Reflow doesn’t just mean oven or hotplate, of course. Why not give reflow headlights, a reflow blowtorch, or even a reflow work light a try?
Face it — you want a reflow oven. Even the steadiest hands and best eyes only yield “meh” results with a manual iron on SMD boards, and forget about being able to scale up to production. But what controller should you use when you build your oven, and what features should it support? Don’t worry — you can have all the features with this open source reflow oven controller.
Dubbed the Reflowduino for obvious reasons, [Timothy Woo]’s Hackaday Prize entry has everything you need in a reflow oven controller, and a few things you never knew you needed. Based on an ATMega32, the Reflowduino takes care of the usual tasks of a reflow controller, namely running the PID loop needed to accurately control the oven’s temperature and control the heating profile. We thought the inclusion of a Bluetooth module was a bit strange at first, but [Timothy] explains that it’s a whole lot easier to implement the controller’s UI in software than in hardware, and it saves a bunch of IO on the microcontroller. The support for a LiPo battery is somewhat baffling, as the cases where this would be useful seem limited since the toaster oven or hot plate would still need a mains supply. But the sounder that plays Star Wars tunes when a cycle is over? That’s just for fun.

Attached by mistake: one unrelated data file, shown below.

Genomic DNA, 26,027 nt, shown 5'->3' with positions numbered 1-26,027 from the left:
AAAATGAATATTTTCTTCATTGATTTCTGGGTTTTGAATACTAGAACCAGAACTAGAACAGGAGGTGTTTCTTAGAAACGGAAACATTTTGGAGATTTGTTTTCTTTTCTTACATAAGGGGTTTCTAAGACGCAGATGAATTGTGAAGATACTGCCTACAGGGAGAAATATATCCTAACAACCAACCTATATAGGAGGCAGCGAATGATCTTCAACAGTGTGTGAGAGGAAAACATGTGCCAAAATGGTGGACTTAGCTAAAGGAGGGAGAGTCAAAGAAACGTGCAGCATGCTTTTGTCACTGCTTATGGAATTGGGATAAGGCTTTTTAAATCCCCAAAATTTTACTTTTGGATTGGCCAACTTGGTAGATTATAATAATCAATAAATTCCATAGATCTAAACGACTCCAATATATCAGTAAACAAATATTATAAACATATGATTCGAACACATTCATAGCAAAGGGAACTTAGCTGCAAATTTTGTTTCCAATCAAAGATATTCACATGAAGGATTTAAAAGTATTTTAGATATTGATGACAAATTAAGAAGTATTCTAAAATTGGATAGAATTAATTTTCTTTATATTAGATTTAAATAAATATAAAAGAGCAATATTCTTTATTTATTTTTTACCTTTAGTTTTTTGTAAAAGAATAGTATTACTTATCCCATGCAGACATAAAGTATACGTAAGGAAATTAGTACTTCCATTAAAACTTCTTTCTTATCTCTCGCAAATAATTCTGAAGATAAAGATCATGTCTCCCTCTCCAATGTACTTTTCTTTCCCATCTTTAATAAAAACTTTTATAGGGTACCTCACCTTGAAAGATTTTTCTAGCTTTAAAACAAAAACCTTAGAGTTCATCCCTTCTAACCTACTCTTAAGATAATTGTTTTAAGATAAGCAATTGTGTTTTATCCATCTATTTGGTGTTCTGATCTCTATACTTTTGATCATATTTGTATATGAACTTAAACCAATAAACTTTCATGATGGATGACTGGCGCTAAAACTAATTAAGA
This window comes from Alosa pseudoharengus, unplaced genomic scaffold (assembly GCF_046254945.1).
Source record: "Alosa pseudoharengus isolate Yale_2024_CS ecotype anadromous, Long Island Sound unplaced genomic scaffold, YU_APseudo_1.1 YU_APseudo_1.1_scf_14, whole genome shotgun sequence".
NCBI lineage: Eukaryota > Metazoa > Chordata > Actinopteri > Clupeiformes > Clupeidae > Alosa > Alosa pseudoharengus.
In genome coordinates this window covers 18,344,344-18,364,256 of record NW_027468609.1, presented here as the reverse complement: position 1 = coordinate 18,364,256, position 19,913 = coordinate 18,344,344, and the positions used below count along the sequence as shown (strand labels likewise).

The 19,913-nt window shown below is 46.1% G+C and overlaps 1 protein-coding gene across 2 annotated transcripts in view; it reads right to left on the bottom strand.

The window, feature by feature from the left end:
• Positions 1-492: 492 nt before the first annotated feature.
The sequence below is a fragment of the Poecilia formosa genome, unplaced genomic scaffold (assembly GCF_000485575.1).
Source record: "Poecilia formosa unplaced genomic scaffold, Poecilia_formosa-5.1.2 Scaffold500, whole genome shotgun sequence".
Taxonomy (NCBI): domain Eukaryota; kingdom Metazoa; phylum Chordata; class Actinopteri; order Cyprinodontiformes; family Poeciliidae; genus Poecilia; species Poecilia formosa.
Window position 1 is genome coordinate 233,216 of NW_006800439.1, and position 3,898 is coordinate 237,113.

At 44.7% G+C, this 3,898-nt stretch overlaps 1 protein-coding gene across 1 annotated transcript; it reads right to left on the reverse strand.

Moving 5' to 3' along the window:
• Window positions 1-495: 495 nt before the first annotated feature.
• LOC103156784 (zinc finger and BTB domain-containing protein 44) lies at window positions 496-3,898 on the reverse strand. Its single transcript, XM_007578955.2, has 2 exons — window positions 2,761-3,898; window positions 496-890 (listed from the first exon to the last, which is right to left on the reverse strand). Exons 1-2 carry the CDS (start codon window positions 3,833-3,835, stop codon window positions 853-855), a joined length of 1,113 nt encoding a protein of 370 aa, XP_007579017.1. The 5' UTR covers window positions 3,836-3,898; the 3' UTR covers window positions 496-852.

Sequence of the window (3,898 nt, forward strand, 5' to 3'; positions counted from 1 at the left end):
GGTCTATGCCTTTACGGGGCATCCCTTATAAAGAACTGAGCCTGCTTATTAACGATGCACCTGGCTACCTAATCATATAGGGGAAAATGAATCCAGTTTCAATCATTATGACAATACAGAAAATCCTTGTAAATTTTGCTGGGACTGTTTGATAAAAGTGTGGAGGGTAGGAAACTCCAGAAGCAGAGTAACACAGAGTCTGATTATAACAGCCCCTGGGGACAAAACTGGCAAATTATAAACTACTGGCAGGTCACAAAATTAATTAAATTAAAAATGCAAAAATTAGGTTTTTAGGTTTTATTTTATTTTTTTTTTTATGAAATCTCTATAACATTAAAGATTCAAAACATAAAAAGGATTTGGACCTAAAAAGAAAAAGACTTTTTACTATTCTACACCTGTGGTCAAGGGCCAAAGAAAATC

Hats off to [Timothy] for a first-rate build and excellent documentation, which delves into PID theory as well as giving detailed instructions for every step of the build. Want to try lower-end reflow? Pull out a halogen work light, or perhaps fire up that propane torch.